Not as simple as we thought: a rigorous examination of data aggregation in materials informatics

09 August 2023, Version 1
This content is a preprint and has not undergone peer review at the time of posting.


Recent Machine Learning (ML) developments have opened new perspectives on accelerating the discovery of new materials. However, in the field of materials informatics, the performance of ML estimators is heavily limited by the nature of the available training datasets, which are often severely restricted and unbalanced. Among practitioners, it is usually taken for granted that more data corresponds to better performance. Here, we investigate whether different ML models for property predictions benefit from the aggregation of large databases into smaller repositories. To do this, we probe three different aggregation strategies prioritizing training size, element diversity, and composition diversity. For classic ML models, our results consistently show a reduction in performance under all the considered strategies. Deep Learning models show more robustness, but most changes are not significant. Furthermore, to assess whether this is a consequence of a distribution mismatch between datasets, we simulate the data acquisition process of a single dataset and compare a random selection with prioritizing chemical diversity. We observe that prioritizing composition diversity generally leads to a slower convergence toward better accuracy. Overall, our results suggest caution when merging different data sources and discourage a biased acquisition of novel chemistries when building a training dataset.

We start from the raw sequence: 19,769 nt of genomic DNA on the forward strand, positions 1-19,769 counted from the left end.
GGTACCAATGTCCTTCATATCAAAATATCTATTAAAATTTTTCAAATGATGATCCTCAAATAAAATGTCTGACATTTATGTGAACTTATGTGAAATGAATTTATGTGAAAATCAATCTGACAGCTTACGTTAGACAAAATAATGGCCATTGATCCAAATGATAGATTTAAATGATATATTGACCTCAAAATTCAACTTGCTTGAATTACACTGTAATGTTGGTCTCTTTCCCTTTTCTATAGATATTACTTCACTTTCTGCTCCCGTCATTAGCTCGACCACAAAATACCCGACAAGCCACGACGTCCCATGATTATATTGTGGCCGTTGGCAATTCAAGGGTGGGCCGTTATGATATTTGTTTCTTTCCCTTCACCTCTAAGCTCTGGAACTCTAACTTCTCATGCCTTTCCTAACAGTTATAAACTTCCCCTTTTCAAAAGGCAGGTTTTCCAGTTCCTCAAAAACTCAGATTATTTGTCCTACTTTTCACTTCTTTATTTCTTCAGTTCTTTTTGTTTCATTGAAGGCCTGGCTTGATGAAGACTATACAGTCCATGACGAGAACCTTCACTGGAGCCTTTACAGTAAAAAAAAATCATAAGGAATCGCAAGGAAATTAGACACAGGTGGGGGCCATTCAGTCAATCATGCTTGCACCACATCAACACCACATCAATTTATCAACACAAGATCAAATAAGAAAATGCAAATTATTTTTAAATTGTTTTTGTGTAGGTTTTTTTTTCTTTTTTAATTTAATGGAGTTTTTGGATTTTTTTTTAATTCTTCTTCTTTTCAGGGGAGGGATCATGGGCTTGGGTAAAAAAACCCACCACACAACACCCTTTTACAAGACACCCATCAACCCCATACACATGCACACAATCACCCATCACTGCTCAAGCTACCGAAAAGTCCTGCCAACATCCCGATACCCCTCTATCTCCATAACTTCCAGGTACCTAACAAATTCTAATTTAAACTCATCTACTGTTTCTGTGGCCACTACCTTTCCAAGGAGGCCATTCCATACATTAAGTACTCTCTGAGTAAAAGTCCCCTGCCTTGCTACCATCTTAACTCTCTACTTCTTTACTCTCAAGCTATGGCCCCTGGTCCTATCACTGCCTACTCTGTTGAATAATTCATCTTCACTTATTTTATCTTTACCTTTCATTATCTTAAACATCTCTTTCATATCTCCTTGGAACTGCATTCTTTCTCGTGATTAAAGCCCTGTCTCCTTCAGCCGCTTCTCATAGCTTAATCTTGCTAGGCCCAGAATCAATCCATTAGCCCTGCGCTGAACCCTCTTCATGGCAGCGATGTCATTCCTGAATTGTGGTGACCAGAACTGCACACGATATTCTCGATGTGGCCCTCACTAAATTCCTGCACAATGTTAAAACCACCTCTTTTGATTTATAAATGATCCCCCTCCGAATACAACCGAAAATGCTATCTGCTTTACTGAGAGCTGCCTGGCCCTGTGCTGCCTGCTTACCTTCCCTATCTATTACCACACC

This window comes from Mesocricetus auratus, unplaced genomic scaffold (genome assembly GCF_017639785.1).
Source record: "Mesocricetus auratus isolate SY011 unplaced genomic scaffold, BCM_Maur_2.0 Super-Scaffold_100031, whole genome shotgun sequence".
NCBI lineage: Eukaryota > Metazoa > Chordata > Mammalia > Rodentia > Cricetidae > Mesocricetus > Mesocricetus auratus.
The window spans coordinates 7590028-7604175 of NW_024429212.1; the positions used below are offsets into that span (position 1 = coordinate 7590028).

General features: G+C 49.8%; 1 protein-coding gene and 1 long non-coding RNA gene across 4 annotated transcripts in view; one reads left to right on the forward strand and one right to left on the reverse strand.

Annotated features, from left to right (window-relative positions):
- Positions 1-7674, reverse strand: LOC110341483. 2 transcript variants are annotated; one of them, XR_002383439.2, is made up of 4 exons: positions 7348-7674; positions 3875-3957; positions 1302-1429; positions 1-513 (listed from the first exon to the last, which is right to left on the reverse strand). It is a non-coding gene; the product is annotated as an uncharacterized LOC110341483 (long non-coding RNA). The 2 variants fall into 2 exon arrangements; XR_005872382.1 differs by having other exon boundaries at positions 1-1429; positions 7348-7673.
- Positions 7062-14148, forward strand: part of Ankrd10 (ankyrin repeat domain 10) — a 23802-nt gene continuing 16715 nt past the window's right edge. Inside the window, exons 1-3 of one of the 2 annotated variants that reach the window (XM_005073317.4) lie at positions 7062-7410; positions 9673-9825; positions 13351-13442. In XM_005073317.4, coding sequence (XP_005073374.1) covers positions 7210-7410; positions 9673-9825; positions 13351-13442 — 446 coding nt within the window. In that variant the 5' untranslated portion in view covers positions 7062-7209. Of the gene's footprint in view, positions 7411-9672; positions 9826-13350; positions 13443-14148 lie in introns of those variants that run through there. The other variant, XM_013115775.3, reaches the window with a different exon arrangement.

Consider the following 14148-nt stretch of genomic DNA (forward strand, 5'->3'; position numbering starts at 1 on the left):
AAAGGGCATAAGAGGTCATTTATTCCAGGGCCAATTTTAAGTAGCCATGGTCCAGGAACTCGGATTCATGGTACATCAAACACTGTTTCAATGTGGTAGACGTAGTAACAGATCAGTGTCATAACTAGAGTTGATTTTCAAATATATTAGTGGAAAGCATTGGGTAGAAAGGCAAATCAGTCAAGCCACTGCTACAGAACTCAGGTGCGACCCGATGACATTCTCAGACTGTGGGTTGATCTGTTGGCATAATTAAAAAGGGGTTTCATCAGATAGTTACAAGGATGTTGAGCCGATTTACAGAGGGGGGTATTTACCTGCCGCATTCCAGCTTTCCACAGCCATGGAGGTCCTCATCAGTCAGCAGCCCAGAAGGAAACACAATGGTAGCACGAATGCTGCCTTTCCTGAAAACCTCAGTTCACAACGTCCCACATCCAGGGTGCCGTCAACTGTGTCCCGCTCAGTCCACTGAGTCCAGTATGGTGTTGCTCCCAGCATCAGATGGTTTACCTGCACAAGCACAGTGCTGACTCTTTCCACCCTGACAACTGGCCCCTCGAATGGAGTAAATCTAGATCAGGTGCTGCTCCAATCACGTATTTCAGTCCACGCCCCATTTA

Materials Informatics
Machine Learning
Data Aggregation


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